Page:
Cloud

Public cloud powers ahead - but the doubts linger

While spending on the public cloud is up, main uses remain rooted firmly in non-critical areas.

Public cloud computing may be on the rise but it will still be several years before large-scale enterprise adoption is the norm instead of the exception.

Even though spending on the public cloud is expected to hit $19.5bn by 2016, according to a study by 451 Research's Market Monitor, the analyst reckons its adoption continues to be dogged by a number of concerns.

Along with persistent questions about security, transparency and trust, a number of internal, non-IT related organisational issues are beginning to emerge, adding to the impediments facing wider cloud adoption, the report's authors said.

Consequently, despite strong compound growth of 36 percent over the next 30 months, the technology continues to be used for "lower-level workloads such as test and development and other non mission-critical applications".

IaaS largest sector

Infrastructure as a service is the largest segment of the market as measured by the researchers, claiming most of the spending on the public cloud in 2012 with a 51 percent share. Market Monitor is predicting compound annual growth of 37 percent for IaaS through to the end of 2016.

However, standalone platform as a service is the fastest-growing area with compound annual growth over the same period of 57 percent but with only a five percent share in 2012 remains tiny by comparison.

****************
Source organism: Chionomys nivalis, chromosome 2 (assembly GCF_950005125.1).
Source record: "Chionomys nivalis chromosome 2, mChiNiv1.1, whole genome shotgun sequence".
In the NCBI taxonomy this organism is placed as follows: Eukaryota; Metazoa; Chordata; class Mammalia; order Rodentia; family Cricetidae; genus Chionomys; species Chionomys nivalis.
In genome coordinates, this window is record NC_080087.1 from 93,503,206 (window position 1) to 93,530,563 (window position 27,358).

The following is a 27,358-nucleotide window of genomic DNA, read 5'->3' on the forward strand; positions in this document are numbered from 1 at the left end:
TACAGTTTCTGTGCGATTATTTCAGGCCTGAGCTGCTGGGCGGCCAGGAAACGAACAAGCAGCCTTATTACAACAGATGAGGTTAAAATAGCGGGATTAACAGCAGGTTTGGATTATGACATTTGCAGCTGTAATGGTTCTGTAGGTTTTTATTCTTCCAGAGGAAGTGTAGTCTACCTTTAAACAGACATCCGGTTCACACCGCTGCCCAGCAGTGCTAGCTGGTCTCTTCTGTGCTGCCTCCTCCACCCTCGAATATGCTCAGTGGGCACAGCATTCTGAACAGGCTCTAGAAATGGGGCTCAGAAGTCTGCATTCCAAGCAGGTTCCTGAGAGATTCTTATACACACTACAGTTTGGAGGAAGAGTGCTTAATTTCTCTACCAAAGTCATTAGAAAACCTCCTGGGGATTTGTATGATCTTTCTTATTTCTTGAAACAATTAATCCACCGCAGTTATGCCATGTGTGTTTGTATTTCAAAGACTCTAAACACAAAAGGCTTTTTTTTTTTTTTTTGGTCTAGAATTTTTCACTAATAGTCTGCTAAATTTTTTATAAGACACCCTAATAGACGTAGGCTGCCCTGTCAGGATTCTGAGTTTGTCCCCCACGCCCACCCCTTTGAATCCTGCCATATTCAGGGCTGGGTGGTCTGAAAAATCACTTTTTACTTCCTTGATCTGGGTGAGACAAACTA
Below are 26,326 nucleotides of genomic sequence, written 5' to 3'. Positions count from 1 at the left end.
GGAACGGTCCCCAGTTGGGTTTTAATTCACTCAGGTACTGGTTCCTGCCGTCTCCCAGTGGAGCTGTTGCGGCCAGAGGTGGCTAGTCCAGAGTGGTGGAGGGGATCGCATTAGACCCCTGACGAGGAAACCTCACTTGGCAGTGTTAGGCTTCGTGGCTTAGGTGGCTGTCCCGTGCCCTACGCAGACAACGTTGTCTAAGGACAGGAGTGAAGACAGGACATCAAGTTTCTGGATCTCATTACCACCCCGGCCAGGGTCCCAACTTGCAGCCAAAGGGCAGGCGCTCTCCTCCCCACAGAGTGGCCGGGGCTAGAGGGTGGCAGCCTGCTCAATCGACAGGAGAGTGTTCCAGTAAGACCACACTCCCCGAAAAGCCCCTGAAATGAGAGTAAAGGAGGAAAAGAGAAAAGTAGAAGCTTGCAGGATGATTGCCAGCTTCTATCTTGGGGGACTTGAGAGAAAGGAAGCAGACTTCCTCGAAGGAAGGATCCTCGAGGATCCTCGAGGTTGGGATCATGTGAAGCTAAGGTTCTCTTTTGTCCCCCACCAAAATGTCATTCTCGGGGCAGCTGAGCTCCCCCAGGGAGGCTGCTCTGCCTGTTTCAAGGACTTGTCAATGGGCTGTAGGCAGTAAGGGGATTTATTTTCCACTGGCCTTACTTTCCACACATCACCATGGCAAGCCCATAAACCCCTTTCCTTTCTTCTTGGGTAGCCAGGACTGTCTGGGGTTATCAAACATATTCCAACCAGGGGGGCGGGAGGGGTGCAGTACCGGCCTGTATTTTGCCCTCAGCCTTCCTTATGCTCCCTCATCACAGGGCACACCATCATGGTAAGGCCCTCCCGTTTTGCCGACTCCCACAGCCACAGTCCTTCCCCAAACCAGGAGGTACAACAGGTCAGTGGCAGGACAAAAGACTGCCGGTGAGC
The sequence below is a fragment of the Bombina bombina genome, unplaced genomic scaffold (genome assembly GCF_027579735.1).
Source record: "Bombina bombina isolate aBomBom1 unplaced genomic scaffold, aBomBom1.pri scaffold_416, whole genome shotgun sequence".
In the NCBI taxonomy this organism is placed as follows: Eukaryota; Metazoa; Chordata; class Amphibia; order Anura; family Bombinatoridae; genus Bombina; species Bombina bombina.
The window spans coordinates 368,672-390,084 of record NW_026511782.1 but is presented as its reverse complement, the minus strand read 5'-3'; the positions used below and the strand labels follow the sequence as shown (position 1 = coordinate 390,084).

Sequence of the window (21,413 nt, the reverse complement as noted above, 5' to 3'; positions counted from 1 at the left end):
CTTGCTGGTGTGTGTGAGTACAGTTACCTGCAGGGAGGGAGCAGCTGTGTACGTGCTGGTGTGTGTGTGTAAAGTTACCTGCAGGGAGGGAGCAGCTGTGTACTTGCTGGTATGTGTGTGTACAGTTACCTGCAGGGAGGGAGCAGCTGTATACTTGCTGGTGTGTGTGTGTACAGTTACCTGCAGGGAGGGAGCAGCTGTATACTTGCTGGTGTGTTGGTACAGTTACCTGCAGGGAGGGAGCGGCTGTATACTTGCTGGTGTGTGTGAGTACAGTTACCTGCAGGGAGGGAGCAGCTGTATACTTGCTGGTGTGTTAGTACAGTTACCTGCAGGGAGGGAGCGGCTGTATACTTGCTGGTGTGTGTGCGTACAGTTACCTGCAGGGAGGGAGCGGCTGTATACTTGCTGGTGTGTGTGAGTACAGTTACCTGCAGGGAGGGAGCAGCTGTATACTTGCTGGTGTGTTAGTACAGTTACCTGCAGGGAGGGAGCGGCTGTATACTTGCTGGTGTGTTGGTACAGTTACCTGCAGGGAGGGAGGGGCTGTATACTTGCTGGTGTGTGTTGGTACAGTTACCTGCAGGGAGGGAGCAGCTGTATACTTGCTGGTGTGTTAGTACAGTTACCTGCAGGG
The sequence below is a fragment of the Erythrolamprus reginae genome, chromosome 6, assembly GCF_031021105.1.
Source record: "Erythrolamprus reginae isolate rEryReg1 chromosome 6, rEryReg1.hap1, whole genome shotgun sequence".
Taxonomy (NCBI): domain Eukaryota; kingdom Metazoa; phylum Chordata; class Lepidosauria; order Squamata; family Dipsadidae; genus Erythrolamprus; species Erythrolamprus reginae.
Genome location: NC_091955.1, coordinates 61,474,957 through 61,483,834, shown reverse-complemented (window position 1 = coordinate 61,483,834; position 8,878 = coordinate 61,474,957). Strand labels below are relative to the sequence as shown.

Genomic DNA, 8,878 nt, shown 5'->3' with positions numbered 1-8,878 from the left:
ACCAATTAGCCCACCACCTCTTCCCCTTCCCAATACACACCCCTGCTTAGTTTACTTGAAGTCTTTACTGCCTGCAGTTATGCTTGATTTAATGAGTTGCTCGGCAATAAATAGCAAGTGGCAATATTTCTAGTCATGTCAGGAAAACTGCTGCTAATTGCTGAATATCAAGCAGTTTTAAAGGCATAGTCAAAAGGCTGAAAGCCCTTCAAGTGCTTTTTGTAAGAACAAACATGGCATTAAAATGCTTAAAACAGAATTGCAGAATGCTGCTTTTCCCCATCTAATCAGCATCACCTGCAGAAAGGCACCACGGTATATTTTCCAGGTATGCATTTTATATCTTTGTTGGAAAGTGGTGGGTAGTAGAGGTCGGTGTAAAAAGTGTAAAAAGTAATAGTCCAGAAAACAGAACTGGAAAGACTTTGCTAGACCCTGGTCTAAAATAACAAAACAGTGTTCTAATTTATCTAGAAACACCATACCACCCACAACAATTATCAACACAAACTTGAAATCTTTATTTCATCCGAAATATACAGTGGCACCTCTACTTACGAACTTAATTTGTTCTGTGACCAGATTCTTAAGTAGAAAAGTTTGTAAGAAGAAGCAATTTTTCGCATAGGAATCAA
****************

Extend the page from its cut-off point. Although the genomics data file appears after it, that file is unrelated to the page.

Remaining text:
PaaS overall made up 24 percent of 2012's total public cloud spending in 2012, while infrastructure software as a service - which does not include enterprise software as a service - accounted for 25 percent. Projected compound annual growth for PaaS and infrastructure software as a service until 2016 stands at 41 percent and 29 percent respectively.

Two-thirds of all the spending on the public cloud went to 12 vendors, which each earned more than $75m, with Amazon leading the IaaS field. Market Monitor reckons Amazon Web Services's share is 1.3 times the aggregate total of the other 148 IaaS vendors.

Most public cloud providers have revenues below than $5m and the midmarket - receiving between $5m and $50m in revenues - accounts for 25 percent of the 2012 total. Some 83 percent of all service providers each generated revenue of $15m or less in 2012.


About

Toby Wolpe is a senior reporter at TechRepublic in London. He started in technology journalism when the Apple II was state of the art.

Editor's Picks

Free Newsletters, In your Inbox